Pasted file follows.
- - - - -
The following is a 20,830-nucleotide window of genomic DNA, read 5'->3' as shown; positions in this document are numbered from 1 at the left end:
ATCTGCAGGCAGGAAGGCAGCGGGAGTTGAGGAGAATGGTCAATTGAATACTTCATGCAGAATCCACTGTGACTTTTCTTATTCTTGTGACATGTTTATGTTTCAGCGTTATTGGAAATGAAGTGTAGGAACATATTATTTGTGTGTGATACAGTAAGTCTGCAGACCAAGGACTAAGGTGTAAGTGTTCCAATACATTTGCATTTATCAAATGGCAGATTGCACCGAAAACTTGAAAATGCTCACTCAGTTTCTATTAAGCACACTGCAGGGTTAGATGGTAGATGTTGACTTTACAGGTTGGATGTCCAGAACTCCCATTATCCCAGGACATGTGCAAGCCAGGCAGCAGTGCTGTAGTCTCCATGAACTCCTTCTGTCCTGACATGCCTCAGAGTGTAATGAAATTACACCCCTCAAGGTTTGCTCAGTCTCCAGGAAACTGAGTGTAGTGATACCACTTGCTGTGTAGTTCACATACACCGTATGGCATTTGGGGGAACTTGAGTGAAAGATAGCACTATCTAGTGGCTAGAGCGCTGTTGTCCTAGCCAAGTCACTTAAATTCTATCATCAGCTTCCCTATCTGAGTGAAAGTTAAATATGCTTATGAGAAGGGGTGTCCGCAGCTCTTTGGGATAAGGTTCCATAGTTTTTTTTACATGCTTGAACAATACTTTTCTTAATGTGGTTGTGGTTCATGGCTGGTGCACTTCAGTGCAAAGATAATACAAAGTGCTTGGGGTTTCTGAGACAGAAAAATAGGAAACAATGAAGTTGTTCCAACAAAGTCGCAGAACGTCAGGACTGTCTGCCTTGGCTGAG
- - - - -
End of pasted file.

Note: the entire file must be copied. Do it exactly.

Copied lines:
The following is a 20,830-nucleotide window of genomic DNA, read 5'->3' as shown; positions in this document are numbered from 1 at the left end:
ATCTGCAGGCAGGAAGGCAGCGGGAGTTGAGGAGAATGGTCAATTGAATACTTCATGCAGAATCCACTGTGACTTTTCTTATTCTTGTGACATGTTTATGTTTCAGCGTTATTGGAAATGAAGTGTAGGAACATATTATTTGTGTGTGATACAGTAAGTCTGCAGACCAAGGACTAAGGTGTAAGTGTTCCAATACATTTGCATTTATCAAATGGCAGATTGCACCGAAAACTTGAAAATGCTCACTCAGTTTCTATTAAGCACACTGCAGGGTTAGATGGTAGATGTTGACTTTACAGGTTGGATGTCCAGAACTCCCATTATCCCAGGACATGTGCAAGCCAGGCAGCAGTGCTGTAGTCTCCATGAACTCCTTCTGTCCTGACATGCCTCAGAGTGTAATGAAATTACACCCCTCAAGGTTTGCTCAGTCTCCAGGAAACTGAGTGTAGTGATACCACTTGCTGTGTAGTTCACATACACCGTATGGCATTTGGGGGAACTTGAGTGAAAGATAGCACTATCTAGTGGCTAGAGCGCTGTTGTCCTAGCCAAGTCACTTAAATTCTATCATCAGCTTCCCTATCTGAGTGAAAGTTAAATATGCTTATGAGAAGGGGTGTCCGCAGCTCTTTGGGATAAGGTTCCATAGTTTTTTTTACATGCTTGAACAATACTTTTCTTAATGTGGTTGTGGTTCATGGCTGGTGCACTTCAGTGCAAAGATAATACAAAGTGCTTGGGGTTTCTGAGACAGAAAAATAGGAAACAATGAAGTTGTTCCAACAAAGTCGCAGAACGTCAGGACTGTCTGCCTTGGCTGAG